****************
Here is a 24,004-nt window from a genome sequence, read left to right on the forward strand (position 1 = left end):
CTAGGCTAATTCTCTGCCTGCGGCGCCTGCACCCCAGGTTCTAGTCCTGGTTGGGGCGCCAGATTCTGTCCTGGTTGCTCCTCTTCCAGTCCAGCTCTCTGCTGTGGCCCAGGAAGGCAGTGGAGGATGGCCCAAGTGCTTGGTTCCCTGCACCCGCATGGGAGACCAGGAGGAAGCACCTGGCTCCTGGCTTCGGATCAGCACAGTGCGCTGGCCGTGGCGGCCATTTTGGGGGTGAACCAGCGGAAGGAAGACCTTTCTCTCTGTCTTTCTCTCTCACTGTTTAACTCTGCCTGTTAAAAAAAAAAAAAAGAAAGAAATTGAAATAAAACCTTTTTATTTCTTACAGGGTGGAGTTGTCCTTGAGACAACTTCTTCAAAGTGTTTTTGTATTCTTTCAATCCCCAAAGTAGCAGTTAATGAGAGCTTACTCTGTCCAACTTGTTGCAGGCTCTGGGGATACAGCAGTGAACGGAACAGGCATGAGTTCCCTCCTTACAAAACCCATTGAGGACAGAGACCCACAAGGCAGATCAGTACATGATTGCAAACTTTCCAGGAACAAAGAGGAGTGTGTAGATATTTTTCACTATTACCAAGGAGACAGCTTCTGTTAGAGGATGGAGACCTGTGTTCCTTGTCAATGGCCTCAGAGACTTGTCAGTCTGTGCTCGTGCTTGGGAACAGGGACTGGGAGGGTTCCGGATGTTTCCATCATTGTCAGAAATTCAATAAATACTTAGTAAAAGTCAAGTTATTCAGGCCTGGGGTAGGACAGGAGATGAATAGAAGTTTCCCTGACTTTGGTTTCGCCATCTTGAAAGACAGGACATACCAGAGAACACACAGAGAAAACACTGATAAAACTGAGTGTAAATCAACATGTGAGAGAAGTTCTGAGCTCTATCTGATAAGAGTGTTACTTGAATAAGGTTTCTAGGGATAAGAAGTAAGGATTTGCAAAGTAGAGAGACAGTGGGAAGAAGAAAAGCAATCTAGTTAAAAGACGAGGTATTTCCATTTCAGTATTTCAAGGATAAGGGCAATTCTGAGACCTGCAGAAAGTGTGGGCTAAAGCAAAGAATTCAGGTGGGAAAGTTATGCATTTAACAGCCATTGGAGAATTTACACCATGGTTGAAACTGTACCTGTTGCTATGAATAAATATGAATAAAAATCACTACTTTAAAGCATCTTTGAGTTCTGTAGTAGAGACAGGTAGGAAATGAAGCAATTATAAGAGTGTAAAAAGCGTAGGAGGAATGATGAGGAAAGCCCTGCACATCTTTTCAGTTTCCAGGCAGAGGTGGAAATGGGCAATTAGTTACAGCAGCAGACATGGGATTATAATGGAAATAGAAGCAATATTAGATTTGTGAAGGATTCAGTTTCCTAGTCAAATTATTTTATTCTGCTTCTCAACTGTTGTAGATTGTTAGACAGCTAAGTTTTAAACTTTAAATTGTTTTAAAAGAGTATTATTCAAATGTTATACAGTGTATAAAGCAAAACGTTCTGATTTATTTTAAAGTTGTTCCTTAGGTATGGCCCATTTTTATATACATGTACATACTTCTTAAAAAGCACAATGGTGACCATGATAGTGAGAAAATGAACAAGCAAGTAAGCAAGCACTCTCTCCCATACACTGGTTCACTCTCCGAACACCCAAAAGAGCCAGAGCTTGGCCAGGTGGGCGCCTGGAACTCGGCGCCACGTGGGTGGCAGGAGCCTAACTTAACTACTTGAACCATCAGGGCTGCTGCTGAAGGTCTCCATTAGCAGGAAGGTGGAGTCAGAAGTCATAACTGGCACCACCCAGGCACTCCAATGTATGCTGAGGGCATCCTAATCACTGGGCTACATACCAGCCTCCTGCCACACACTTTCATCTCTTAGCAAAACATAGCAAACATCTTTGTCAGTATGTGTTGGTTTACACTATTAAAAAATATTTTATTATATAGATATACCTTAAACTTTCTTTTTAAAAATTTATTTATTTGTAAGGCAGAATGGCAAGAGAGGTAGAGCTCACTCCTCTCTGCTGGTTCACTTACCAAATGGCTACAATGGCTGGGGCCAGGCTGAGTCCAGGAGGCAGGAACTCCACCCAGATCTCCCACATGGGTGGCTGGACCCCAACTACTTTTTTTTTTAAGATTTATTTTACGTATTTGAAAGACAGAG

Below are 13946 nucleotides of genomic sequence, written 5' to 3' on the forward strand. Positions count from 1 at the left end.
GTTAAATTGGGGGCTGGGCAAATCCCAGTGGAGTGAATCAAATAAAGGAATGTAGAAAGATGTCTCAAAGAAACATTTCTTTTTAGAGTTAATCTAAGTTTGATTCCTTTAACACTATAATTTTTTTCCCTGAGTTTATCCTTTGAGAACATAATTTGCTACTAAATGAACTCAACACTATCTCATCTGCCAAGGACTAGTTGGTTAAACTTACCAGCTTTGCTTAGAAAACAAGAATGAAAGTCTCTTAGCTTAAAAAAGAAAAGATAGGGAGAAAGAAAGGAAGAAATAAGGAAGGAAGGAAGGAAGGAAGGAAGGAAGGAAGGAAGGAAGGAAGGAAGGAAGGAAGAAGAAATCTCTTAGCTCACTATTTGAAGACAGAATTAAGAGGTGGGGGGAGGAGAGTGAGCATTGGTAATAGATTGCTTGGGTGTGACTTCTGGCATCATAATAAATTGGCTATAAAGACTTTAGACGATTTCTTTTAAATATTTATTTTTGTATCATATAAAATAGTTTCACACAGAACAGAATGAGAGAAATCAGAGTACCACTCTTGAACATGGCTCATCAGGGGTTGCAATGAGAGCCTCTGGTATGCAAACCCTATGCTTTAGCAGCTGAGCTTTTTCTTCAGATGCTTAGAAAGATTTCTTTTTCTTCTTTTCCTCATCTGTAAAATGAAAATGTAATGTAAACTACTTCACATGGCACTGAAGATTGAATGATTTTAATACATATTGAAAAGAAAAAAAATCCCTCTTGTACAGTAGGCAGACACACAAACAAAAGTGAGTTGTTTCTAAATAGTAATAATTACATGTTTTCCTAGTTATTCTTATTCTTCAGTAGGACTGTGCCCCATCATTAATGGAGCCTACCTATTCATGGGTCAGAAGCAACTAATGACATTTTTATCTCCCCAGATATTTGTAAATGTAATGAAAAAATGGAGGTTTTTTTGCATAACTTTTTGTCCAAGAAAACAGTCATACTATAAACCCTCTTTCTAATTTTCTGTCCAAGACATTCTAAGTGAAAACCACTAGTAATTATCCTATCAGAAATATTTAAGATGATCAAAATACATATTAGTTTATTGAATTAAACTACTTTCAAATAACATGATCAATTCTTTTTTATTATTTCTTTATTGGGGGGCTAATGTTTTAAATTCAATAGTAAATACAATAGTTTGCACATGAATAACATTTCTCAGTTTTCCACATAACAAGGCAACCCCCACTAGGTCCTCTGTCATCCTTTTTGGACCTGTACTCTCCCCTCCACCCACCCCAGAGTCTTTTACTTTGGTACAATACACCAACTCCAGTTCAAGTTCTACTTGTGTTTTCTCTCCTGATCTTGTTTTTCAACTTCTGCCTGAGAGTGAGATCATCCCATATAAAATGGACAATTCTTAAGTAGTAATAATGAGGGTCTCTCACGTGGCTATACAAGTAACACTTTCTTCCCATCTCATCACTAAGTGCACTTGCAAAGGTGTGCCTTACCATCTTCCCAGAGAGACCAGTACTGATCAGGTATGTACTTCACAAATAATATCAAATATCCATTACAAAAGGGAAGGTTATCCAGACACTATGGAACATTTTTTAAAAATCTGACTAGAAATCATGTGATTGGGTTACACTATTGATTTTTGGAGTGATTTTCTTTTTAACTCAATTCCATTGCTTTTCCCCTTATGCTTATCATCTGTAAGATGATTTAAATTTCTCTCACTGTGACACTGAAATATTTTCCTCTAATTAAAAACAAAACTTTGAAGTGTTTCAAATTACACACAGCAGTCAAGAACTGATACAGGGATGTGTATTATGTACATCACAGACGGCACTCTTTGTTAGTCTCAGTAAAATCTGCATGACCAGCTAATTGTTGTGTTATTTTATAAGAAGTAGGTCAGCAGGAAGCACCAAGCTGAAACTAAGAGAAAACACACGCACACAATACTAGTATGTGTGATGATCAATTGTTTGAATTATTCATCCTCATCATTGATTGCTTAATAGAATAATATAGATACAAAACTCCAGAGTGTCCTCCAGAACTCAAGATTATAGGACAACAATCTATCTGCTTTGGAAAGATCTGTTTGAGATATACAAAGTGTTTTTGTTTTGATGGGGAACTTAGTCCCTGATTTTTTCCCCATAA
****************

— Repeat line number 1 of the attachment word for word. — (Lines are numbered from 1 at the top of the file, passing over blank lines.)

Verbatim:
Here is a 24,004-nt window from a genome sequence, read left to right on the forward strand (position 1 = left end):